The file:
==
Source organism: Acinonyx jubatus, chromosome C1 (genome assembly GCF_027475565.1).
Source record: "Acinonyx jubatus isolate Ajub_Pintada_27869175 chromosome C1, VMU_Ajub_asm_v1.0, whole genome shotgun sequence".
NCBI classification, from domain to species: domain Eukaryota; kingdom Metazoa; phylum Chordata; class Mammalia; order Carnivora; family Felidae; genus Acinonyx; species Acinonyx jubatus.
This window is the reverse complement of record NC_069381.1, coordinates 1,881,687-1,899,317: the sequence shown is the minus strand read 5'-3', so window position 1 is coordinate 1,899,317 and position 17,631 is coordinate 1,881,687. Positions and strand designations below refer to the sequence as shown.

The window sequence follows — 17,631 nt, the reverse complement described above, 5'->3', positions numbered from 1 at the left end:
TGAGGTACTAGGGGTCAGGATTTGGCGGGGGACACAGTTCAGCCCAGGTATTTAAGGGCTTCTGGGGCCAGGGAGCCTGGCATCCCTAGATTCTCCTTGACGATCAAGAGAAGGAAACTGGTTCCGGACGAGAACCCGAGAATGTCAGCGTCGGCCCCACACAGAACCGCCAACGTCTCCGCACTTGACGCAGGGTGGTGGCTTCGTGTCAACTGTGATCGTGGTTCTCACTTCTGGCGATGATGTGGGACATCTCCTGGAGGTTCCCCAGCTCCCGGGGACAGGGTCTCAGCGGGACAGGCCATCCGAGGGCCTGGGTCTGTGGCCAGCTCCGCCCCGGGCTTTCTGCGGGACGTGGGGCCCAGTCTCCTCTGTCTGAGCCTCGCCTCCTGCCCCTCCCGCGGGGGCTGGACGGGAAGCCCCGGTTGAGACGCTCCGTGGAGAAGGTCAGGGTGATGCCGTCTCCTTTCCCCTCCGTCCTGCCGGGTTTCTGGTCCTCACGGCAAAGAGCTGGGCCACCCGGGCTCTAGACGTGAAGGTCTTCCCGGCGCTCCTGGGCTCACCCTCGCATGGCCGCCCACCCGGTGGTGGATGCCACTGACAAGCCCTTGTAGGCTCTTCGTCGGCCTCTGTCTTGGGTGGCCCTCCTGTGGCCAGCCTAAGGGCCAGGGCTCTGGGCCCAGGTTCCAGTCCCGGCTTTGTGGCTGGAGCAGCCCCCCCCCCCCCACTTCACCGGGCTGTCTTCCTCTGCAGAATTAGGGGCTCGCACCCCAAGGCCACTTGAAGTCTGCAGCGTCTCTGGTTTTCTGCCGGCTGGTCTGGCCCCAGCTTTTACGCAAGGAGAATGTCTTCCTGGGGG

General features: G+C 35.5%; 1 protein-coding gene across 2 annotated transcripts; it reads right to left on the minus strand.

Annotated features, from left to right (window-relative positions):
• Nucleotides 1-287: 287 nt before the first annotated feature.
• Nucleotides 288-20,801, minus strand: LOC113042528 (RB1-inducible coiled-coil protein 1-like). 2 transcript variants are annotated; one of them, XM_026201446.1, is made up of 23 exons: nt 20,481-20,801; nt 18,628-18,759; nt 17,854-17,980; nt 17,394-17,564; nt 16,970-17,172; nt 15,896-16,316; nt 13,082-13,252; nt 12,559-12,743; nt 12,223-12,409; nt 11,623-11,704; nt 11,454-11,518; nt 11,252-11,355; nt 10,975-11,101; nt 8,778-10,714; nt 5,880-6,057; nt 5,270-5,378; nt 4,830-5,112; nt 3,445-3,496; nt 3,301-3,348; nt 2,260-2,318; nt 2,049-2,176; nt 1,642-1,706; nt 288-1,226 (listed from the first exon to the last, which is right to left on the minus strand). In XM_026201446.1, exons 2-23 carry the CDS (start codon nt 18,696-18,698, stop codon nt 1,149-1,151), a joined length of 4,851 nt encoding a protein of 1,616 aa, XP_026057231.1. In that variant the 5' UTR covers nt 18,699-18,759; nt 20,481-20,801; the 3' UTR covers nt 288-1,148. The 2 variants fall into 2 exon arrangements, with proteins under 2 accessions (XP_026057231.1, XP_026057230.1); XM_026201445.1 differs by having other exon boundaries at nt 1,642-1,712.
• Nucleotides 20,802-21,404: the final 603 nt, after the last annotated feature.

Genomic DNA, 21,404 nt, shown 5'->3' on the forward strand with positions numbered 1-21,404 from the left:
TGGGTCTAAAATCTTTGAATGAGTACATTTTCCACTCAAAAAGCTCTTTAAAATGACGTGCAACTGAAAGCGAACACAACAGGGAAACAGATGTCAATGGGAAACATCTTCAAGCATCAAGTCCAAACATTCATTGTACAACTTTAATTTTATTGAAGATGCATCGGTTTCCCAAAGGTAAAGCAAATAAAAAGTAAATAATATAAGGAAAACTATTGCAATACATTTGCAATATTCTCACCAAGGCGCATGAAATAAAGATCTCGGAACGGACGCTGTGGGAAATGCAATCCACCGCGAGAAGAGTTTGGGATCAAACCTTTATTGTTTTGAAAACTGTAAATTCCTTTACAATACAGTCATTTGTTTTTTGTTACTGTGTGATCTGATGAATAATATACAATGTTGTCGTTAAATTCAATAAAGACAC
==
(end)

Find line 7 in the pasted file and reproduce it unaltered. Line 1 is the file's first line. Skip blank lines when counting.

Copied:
General features: G+C 35.5%; 1 protein-coding gene across 2 annotated transcripts; it reads right to left on the minus strand.